The sharing of diseases between animals and humans reminds us of something fundamental: we are animals too, and as such form an integral part of nature. The only way to mitigate environmental disasters is to learn to accept and respect this basic truth.
The causes of ecosystem disruption are several, but they are all linked to the overconsumption of natural resources. One form of consumption in particular lies at the root of both the increasing risk of zoonotic pandemics and global warming: the consumption of animal‑sourced foods. As is well known, climate change is caused by greenhouse gas emissions, especially from electricity and heat production (which account for 25% of the total); deforestation, crop cultivation and livestock ranching (24%); industrial production (21%), and transportation (14%).
In order to curb emissions and mitigate climate change, governments tend to focus on the energy and transport sectors, but the second of these areas – the global food system – is also key, especially livestock production. The farming of poultry, pigs, cattle, goats and other livestock is responsible for between 72% and 78% of agricultural food-related greenhouse gas emissions. This is due to the fact that livestock is the world’s largest user of land and water resources, and also to cattle gut fermentation (which produces methane), and manure-related gas emissions.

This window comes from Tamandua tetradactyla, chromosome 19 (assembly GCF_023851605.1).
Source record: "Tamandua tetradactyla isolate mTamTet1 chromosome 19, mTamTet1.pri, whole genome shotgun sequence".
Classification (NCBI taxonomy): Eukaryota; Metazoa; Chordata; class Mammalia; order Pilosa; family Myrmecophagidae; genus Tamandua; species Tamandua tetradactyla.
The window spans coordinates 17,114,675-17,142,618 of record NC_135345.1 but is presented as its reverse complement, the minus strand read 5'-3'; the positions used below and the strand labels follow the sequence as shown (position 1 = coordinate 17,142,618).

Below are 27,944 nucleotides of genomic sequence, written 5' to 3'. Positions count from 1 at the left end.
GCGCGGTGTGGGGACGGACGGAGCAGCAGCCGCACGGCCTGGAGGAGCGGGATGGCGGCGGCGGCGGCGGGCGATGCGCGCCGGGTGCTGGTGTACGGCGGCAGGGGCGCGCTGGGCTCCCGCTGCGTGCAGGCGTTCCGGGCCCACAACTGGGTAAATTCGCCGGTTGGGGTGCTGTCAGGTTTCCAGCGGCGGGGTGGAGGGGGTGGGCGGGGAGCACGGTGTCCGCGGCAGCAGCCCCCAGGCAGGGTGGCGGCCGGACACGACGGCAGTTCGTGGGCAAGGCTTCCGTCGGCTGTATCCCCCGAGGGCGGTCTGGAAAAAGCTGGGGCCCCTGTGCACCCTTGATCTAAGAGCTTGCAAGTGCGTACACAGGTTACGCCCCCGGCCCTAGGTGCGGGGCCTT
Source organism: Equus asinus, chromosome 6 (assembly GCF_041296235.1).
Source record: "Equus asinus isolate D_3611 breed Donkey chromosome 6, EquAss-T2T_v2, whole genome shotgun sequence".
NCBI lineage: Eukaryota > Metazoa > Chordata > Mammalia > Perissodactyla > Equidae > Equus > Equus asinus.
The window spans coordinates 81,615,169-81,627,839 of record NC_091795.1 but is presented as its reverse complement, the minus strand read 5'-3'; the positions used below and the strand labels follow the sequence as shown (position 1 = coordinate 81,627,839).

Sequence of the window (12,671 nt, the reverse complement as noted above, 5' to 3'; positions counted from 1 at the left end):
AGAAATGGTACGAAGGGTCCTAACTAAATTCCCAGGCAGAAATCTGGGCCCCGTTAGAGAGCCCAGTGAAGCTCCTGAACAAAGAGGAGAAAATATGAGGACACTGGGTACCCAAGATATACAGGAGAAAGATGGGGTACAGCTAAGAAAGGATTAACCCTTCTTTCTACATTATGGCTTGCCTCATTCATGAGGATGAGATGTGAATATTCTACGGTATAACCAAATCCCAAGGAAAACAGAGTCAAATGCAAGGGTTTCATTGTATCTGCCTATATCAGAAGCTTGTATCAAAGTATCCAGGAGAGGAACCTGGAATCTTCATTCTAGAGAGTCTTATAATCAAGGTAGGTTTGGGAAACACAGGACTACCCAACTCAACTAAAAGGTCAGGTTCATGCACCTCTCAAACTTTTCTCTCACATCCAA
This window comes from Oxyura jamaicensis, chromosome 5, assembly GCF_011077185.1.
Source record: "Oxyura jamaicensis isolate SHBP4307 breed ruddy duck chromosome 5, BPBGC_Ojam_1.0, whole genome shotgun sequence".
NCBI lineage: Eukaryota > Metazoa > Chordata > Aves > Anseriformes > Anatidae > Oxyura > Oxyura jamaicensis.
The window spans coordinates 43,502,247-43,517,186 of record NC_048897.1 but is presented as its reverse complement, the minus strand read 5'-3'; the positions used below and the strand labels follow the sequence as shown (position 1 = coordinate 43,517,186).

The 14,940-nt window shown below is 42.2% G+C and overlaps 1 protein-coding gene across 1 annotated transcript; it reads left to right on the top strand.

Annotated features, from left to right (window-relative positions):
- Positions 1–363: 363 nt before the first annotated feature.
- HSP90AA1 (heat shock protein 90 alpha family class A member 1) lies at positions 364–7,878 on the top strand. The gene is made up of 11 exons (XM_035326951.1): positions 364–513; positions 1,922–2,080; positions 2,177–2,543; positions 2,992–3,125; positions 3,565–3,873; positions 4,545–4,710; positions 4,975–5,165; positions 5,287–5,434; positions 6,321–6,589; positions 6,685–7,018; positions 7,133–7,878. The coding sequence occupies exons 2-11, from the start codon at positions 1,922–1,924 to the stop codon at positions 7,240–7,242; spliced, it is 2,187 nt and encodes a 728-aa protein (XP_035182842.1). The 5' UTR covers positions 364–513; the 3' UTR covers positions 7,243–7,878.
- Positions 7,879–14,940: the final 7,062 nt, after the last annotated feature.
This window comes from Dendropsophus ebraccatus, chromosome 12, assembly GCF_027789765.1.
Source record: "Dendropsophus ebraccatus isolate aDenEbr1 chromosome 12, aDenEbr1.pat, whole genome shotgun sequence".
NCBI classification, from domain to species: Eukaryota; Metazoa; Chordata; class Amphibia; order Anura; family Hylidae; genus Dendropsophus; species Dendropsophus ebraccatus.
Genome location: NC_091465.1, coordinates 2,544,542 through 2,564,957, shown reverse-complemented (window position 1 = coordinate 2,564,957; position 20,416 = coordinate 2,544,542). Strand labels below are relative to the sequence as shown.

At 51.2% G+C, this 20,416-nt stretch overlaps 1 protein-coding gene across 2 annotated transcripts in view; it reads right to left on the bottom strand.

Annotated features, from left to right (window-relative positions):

With its high requirements for land, water and feed, livestock production is also one of the main causes of the habitat destruction that brings humans into increasing contact with wild animals. Since the expansion of livestock and feed production occurs predominantly in tropical countries, the risk of new zoonoses is also concentrated in tropical forests which are characterised by high mammal species diversity, and which are undergoing land conversion for crop and livestock production. Moreover, due to their high density and low genetic diversity, intensive livestock farms can also act as amplifiers for the transmission of new pathogens.